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Watch Out for Foaming Manure

Article-Watch Out for Foaming Manure

When ignited, manure foam can turn into fire and explosion. When foaming, methane gas bubbles rise up from manure stored in a deep pit and come in contact with a spark from a heater, welding torch or a cigarette, there can be serious consequences

When ignited, manure foam can turn into fire and explosion.

When foaming, methane gas bubbles rise up from manure stored in a deep pit and come in contact with a spark from a heater, welding torch or a cigarette, there can be serious consequences, says a University of Minnesota agricultural engineer.

Larry Jacobson says a pork producer in southeast Minnesota learned the hard way. He noticed a lot of foaming in a manure pit under one of his empty hog barns. “The foam was literally coming up through the slats,” Jacobson explains. “He wanted to knock down the foam, and one of the ways that people have done this is to agitate the manure in the pit.”

The producer went inside the building during pit agitation to make some adjustments. There was 4 ft. of foam in the 8-ft.-deep pit, oozing above the slats and flowing out of the pit's pump-out ports. As he was leaving the barn, it exploded and he was blown 30-40 ft. from the site, Jacobson says. The explosion raised the roof several feet in the air, causing considerable truss and ceiling damage.

There have been several other cases noted in Minnesota, Iowa and surrounding states with the following common denominators:

  • Ventilation had been turned off or down to minimal levels after animals had been removed.

  • All barns had deep-pit manure storage.

  • Only one barn or one room out of several barns or rooms seem to be involved, even with multi-barn sites.

    “One of the dangers in barns with deep-pit manure storage is obviously methane gas production, which is a highly flammable gas. Foam on top of liquid manure can contain 60-70% methane,” Jacobson explained in a talk at the Iowa Pork Congress. “When this foam is broken up through agitation or other means, it releases this stored methane (like bubbles bursting) into the air. It can become explosive and it doesn't need that much of a spark to ignite it.”

  • The foaming problem seems to take some time to develop — months or a year — but once established, it can produce problems quickly.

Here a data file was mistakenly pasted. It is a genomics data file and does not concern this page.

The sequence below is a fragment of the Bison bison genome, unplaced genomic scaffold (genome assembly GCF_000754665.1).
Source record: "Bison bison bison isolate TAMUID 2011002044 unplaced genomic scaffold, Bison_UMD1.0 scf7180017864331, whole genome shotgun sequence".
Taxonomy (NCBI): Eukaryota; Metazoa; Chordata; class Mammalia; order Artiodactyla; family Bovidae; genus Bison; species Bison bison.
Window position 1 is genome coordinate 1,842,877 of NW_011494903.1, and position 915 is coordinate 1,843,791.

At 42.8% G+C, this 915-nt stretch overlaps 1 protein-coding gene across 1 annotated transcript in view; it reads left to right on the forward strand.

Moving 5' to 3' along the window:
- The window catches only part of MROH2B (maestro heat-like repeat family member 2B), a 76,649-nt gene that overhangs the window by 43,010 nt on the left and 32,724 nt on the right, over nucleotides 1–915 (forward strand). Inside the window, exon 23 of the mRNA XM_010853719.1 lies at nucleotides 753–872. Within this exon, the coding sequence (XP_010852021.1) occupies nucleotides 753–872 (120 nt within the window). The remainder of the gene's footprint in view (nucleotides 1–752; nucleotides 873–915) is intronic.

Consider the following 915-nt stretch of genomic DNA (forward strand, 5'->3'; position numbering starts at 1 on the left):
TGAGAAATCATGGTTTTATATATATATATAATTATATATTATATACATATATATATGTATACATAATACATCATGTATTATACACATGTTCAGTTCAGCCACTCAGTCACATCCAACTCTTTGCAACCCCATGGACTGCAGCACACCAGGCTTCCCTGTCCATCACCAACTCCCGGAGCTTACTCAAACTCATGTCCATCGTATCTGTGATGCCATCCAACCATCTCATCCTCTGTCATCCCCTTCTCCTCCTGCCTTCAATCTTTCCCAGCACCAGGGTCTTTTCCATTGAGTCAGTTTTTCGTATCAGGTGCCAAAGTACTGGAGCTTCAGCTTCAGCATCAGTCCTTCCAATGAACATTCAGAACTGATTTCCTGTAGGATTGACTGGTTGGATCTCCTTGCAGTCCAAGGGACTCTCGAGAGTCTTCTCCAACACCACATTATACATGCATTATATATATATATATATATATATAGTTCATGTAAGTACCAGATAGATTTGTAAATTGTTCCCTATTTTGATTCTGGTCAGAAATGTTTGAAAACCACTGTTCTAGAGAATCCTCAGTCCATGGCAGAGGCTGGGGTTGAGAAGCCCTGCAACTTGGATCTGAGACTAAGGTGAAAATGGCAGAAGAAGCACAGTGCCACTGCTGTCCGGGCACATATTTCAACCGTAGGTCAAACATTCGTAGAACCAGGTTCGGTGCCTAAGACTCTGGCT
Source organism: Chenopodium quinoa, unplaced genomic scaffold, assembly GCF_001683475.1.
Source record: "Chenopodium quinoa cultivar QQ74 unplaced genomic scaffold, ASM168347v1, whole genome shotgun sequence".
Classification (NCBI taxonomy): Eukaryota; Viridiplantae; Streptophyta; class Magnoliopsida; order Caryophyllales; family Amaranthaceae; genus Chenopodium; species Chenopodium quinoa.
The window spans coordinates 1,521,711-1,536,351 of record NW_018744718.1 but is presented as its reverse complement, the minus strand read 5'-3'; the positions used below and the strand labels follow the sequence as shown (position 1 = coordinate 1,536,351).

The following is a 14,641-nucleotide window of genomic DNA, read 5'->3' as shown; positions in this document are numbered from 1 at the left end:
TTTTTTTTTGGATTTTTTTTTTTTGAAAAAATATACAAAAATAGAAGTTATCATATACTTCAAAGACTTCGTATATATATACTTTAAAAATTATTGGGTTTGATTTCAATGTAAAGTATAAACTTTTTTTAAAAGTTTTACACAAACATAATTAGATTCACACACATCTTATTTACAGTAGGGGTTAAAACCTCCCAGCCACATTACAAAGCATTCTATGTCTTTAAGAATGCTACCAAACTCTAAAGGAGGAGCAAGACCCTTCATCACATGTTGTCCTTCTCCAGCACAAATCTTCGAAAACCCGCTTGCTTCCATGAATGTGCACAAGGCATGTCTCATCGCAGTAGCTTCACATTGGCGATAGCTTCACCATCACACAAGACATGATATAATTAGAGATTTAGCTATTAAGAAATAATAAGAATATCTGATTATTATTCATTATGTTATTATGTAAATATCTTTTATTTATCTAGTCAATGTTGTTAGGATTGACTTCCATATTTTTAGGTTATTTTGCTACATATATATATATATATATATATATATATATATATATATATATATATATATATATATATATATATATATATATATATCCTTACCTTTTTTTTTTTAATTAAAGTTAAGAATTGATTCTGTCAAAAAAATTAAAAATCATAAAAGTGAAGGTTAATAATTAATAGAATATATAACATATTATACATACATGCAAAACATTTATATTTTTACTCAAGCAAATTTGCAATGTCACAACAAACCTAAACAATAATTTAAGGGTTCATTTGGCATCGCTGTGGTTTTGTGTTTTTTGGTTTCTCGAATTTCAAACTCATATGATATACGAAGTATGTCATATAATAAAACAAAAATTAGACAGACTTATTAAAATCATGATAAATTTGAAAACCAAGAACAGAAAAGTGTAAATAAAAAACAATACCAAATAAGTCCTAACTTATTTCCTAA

Foaming also reduces manure storage space and results in dirty pigs when foam pushes above the slats in the pens.

Spray washing the pit area, sprinkling water and pig activity seem to work best to somewhat control the foam issue, Jacobson says.

Foam's Origin Debated

Fortunately, manure pit foaming is a relatively rare problem. Jacobson admits there are no ready answers to why the foam forms in the first place. Could it be due to diet or water source or related to climate?

“Right now we do not have solid answers,” he says. But the University of Minnesota, Iowa State University, the University of Illinois and other organizations are working on getting some answers. Jacobson says more investigations of farm cases will get attention. Plus, he and fellow Minnesota researcher David Schmidt are formulating a survey to send to a targeted group of producers/managers to build a baseline of common factors.

The survey will ask whether distillers dried grains with solubles, antibiotics and pit additives were being used.

Jacobson doesn't think there will be a silver bullet to solve the problem. Rather, he expects to find multiple things that seem to trigger these increasingly frequent events.

Actually, manure foaming is not new. “We have seen foaming for a long time, going back to the '70s and what were called ‘black fires’ where people were welding and you would see this flash. But it was a pretty rare event,” he recalls.

Importance of Ventilation

“If you ventilate swine facilities, make sure you get enough air exchange so that the methane concentration is below the explosive limit (5-15%), and you won't have an explosion,” Jacobson says.